Scott Schindler
Scott Schindler

CIOs remain under pressure to choose their service providers wisely. Here are our tips for success in a COVID-19 world.

One year into a global pandemic, we know that choosing the right service provider is more important than ever. However, many companies stalled their outsourcing decisions for last year or extended poorly performing contracts because it seemed like a safe decision at the time. Hindsight is easy for reflecting—but discussions with CIOs and service providers in early 2021 indicate that they would have made decisions differently had they known 2021 would look a lot like 2020. 

Wavestone has advised many clients through sourcing engagements before and during the pandemic. Fear not! Smart decisions can be made to advance your business imperatives, but the times have changed and so must your approach to the process. What have we learned so far?

First, expect sourcing transaction cycles to be longer, so manage calendars and stakeholders accordingly. While the steps to select a service provider remain the same as pre-COVID, they tend to take longer. In 2020, engaging with service providers, coordinating the evaluation process, and aligning consensus amongst internal constituents became more complex. For example, IT leaders need to consider how to incorporate remote stakeholders into decisions, or else entities may drop out altogether. On a recent deal, the CFO noted that an entire foreign entity dropped out of the outsourcing process, simply because they could not keep up with a selection schedule that would have been acceptable previously. While the contract was ultimately signed, the full financial benefits would not be realized.

Second, use this process as an opportunity to find a provider who will commit to helping your organization leapfrog competitors. Retailers are an excellent example of where CIOs challenged service providers during renegotiations to help them quickly pivot to new delivery models. As the pandemic took hold, service providers made commitments to CIOs and made investments to earn new business. As an example, one service provider integrated the required business processes and system changes to address “curbside pickup” into the ERP systems and offered to address inventory allocation issues that impacted customer omnichannel views of product availability. Now is the time to test service providers and identify where they will make commitments to address critical issues and grow the business.

Third, trust and cultural fit remain critical. New relationships are hard to establish over virtual calls. IT leaders need to place even more emphasis on ensuring personalities and cultures match than in years past. Decision criteria beyond pricing, commercial terms, and expected performance need to be added into the process and communicated timely to build a trusting relationship. We recommend being creative in this area: one idea is to set up virtual lunches with no business agenda other than taking time getting to know one other better.  Experts do not expect travel to return quickly, so conducting opportunities to explore softer issues and sharing timely feedback can reveal how the organizations might work together during tough times.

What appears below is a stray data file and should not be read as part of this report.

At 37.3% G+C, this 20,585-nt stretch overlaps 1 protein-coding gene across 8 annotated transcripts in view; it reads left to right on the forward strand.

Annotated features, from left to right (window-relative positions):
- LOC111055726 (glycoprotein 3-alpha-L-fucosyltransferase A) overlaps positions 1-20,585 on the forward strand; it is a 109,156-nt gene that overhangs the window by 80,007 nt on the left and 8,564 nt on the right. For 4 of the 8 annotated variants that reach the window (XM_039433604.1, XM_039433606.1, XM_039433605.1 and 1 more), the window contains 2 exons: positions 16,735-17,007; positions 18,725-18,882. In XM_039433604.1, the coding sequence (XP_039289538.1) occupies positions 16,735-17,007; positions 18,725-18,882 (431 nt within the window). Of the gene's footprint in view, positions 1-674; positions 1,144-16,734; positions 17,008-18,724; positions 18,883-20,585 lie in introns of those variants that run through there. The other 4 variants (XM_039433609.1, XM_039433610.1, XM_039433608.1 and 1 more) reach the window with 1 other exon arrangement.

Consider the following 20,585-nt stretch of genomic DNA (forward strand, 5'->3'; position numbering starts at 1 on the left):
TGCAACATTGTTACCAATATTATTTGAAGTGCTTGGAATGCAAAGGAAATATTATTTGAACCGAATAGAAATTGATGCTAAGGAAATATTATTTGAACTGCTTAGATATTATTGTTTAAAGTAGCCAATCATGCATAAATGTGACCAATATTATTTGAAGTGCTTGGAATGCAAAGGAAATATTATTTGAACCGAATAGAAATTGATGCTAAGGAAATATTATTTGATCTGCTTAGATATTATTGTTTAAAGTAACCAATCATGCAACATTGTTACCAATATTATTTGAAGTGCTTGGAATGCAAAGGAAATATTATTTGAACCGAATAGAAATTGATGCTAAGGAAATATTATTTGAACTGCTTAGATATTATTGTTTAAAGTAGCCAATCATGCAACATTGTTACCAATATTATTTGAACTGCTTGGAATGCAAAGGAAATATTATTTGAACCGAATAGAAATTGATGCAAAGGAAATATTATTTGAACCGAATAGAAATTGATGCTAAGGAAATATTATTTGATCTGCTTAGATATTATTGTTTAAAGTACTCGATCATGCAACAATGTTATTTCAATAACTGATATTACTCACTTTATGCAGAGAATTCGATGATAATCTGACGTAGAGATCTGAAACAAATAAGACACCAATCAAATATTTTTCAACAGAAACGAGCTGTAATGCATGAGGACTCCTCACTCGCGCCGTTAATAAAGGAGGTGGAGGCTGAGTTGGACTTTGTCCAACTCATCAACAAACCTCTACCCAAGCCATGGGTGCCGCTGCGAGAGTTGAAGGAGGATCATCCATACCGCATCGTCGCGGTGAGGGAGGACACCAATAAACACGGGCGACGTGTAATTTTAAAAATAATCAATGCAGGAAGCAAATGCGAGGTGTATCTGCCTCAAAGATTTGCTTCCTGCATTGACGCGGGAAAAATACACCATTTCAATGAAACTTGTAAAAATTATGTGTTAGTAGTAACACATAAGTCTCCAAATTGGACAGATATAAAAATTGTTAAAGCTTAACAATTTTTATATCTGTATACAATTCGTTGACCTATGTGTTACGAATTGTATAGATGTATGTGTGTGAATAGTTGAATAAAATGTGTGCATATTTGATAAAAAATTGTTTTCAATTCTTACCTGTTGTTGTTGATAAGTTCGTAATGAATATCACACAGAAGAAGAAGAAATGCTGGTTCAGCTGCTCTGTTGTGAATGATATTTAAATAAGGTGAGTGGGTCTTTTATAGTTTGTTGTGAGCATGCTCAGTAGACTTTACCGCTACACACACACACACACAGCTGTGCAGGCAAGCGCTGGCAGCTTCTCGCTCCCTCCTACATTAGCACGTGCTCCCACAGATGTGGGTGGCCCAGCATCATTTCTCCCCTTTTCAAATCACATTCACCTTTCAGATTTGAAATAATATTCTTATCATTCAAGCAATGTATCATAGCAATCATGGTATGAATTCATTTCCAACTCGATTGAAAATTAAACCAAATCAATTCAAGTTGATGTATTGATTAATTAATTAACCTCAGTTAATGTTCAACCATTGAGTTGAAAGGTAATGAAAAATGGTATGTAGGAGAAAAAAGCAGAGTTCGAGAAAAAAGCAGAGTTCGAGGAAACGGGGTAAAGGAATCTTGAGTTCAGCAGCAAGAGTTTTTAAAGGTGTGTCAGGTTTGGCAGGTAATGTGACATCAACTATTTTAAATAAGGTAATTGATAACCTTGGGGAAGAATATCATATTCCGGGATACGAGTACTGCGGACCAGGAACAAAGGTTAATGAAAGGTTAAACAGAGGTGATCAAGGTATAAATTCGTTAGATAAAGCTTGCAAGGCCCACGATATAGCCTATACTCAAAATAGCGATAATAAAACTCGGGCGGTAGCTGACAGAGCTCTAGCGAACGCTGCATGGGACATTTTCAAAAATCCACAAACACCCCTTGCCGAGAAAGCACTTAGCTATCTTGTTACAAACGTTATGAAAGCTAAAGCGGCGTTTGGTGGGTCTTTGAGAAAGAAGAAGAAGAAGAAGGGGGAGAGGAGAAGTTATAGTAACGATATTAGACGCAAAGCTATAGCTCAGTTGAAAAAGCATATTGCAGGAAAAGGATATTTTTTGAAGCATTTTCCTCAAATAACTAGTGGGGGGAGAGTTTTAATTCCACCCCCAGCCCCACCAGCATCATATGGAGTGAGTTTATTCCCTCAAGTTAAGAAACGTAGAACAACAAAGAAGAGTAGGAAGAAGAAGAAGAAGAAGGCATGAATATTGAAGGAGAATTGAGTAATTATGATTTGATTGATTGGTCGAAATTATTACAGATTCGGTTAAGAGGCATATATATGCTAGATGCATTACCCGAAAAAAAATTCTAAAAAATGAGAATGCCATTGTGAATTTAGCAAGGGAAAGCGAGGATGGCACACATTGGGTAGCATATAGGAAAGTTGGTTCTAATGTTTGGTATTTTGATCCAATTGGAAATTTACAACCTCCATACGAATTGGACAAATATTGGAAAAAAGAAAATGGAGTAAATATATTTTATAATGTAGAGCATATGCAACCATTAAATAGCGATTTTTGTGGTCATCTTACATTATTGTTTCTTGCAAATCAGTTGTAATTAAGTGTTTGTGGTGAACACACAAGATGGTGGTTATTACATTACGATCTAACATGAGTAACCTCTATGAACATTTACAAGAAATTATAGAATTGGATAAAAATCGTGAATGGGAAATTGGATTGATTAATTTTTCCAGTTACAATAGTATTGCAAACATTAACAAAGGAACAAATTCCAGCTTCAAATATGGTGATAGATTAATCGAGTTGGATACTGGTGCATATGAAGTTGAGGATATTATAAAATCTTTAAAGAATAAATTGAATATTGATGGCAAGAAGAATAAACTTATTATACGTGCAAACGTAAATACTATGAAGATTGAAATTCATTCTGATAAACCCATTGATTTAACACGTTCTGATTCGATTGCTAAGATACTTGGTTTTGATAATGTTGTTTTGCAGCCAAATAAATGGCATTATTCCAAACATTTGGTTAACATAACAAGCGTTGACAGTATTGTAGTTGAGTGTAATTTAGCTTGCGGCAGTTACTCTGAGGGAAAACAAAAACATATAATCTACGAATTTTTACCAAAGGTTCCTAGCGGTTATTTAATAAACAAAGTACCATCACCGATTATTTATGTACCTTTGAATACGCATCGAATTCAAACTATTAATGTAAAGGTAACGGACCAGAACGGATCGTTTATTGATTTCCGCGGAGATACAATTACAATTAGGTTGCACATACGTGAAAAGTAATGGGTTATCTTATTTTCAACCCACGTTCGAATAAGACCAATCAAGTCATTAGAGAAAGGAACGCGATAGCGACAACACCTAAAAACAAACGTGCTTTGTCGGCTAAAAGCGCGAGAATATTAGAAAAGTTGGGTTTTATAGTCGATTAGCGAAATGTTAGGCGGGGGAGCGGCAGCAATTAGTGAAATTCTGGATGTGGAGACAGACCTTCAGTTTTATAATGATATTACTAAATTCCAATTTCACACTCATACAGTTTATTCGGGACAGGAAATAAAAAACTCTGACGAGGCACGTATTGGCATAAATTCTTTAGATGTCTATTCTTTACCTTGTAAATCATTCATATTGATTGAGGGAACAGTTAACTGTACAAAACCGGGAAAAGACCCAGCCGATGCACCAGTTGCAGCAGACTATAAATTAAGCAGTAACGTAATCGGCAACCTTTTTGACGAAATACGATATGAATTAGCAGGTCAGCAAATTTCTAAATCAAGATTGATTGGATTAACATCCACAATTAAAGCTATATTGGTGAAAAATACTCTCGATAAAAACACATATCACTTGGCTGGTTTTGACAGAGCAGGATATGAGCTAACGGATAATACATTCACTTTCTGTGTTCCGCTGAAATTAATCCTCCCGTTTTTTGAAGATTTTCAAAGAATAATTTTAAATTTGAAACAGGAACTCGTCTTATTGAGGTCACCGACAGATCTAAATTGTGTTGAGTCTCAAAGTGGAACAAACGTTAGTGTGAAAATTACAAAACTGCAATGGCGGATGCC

Finally, agreeing to new situations in Terms and Conditions takes more time. Our experience over the past year indicates that “new” and “different” MSA language needs to be discussed and agreed to. For example, company leadership needs to ensure that business can be conducted in a work from home model. Legal needs to ensure that new risks, liabilities, and obligations are identified and that clear language is incorporated to address these new situations that did not exist prior to COVID-19. There are no industry standards for many of these questions, and many organizations are still working to formulate positions on these issues. Because these decisions will need to survive the entire length of the contract, we’re spending more time working with business and legal teams to address these items and incorporate language into master agreements, statements of work, and alignment with SLAs. 

In summary, organizations need not delay sourcing transactions, as we have now moved into a new normal. However, to ensure a successful service provider selection process, organizations should consider seeking out guidance from entities who have helped companies adjust traditional procurement activities to deal with the realities of today’s business environment.

Scott Schindler
Principal

Scott Schindler is a strategic executive with significant experience selling, delivering, and managing IT services. He has successfully led global sales teams and delivery organizations for Fortune 500 companies in the retail, consumer products, communications, media, entertainment, services, and manufacturing industries. By partnering with the C-suite to implement innovative and comprehensive solutions, Scott is able to drive operational efficiency and generate revenues that result in a successful track record of growing client base.

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